So if Apple shares drop to $450, you’ll still get $500 for your shares when you exercise your put and the seller of the put will be out $4,000 ($500 minus $450 times 100 shares less $1,000 premium received). However, if the shares of Apple are trading for more than $500 by the expiration of the put option, then the put expires worthless and you’re out $1,000 and the seller pockets $1,000.

Safe Ways To Use Options

By now you may have realized that selling options is a nice way to make some extra income. When you consider that most options expire worthless, it is indeed better to be the “house” selling the options rather than the “bettor” buying the options.

The above examples are greatly simplified to help you with the understanding of options. We’ve left out all the mechanics and nuances of option trading to aid in understanding.

The reason that options get such a bad rap is because most people are buyers of options rather than sellers, and they usually buy far too many of them. Since each option contract is good for 100 shares, you shouldn’t buy or sell more contracts than you would buy or sell an equivalent number of shares of stock. Some people even sell calls on stocks that they don’t own (this is allowed), not realizing that stocks can sometimes go much higher than they can imagine. So if you sell an option “naked”, to a certain extent, you’re taking nearly unlimited risk.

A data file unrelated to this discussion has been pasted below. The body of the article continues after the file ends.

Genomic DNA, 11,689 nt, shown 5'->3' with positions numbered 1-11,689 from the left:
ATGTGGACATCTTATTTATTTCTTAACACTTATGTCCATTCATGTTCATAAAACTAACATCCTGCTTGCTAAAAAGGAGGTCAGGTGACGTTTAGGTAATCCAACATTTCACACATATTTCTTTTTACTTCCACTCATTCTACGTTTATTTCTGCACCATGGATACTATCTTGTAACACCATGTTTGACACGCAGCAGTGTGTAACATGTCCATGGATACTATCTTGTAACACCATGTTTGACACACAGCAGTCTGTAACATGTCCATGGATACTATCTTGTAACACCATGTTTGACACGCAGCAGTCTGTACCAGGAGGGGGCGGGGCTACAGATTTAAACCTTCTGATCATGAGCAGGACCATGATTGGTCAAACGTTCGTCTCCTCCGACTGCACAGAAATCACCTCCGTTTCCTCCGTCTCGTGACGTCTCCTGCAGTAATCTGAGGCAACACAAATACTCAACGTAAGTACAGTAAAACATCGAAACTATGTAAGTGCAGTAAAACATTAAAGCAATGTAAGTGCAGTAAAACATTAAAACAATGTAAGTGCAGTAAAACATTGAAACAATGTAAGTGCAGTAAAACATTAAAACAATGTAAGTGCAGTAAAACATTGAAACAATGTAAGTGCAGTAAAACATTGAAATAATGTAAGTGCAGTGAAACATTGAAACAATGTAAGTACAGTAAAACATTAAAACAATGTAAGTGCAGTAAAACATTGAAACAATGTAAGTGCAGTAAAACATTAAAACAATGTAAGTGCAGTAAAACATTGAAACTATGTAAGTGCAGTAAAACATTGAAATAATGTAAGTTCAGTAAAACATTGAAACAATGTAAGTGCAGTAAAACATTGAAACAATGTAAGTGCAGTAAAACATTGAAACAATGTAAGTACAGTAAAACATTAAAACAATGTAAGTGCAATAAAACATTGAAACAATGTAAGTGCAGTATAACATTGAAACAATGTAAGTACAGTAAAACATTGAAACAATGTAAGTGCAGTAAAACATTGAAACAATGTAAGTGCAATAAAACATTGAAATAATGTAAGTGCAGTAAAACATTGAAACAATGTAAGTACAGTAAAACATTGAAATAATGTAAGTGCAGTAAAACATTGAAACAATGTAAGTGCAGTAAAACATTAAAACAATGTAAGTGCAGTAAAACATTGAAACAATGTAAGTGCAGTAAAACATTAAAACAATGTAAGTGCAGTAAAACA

In our client portfolios, we may generate income by selling calls against shares we own, so we only have the risk of the stock being called away. We may also hedge our portfolios with options to take advantage of short-term volatility. We may do so by trading puts, but do so in a risk defined way to minimize our premium outlay or maximize our premium generation. In other words, we don’t take unnecessary unlimited risk bets with options and use them only in the safest ways possible.

Hopefully this post helps you to better understand how we (and you could) use options in your own investment portfolios. Of course, if you want to dabble in options, I highly recommend that you get yourself a good book on options and study it carefully before trying them out. Option investing is where a little bit of knowledge is helpful, but can also be dangerous if you’re not sure what you’re doing.

If you’d like to know more about what we do to enhance and hedge investment portfolios, please don’t hesitate to contact us or just ask any questions.